OUR SCHOLARS | Dr. John Vafai

John Vafai is an expert in international petroleum law. Vafai is recognized as a leading practitioner in the areas of international business law, business immigration, foreign direct investment and licensing, and natural resources and energy law. He has advised national governments and multi-national companies at the highest levels, previously serving as Deputy Minister of Social and Economic Development of Iran, Counsel to the Governor of Nizhny Novgorod Province, Russia, and the Directory of Legal Affairs and OPEC Negotiations for the National Iranian Oil Company.

He previously served as a Public Policy Scholar at the Woodrow Wilson International Center for Scholars in Washington, D.C., a visiting legal scholar at Columbia University School of Law, editor of the Harvard Environmental Law Review, and the winner of Yale University’s Ford Foundation James Raymond Goodrich Price for legal scholarship. Vafai earned his Doctorate in Juridicial Science (J.S.D) and Master of Laws (LL.M) from Yale University, his Masters in Public Administration (M.P.A) from Harvard University, and his Juris Doctorate (JD) from the University of Tehran, School of Law.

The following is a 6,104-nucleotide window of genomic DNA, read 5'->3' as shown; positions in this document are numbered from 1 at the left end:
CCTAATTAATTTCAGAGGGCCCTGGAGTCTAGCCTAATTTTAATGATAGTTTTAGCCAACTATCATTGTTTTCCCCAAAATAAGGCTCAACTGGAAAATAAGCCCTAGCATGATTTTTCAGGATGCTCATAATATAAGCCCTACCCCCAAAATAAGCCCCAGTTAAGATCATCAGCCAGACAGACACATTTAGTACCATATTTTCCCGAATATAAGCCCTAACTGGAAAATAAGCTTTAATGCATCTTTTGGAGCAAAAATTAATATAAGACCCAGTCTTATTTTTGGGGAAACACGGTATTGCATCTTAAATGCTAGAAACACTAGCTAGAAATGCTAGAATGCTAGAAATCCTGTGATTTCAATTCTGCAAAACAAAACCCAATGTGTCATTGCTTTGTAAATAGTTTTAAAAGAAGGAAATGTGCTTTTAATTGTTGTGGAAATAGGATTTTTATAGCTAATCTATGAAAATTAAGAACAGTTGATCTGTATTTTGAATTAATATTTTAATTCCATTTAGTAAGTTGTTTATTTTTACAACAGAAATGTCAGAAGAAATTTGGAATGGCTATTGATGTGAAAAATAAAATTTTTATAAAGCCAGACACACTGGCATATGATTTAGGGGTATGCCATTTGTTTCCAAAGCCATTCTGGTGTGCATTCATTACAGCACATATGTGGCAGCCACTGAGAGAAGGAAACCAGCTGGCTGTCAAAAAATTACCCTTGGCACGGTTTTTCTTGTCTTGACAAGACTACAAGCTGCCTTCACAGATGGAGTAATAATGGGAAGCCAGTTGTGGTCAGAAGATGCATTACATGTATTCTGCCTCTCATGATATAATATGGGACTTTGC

“There is a concept of Iran that came actually with Khomeini and it’s called ‘fasad fil arz,’ and that means to be the enemy of God. And that is a very broad concept and it could cover any kind of behavior or lack thereof. How did that originate?”


“It came like this: during the revolution there were families and individuals that they really did not do anything but because of that revolutionary zeal certain groups – and certain revolutionary people, they just hated them and not having any documentation at hand the only thing that you could tell and you could accuse these groups is the fact that they were not ‘friends of God’ and therefore they are subject to the jurisdiction of the revolutionary court.”


“Revolutionary courts function outside of the normal judiciary in Iran although they are actually anticipated in law. The revolutionary courts, the head of the revolutionary court, is the head of the judiciary and the head of the judiciary is a religious person appointed by the leader.”


“The crimes that can take place is either within Iran or outside of Iran. The crimes that take place outside of Iran is also – could be also looked at in Iranian courts, revolutionary court.”

Post-Revolutionary Iranian Law

Banking Without Interest

Luxury Services & Useful Fields

Fictitious Partnerships

Competitive Bureaucracies

Praying for Rain

World Trade Organization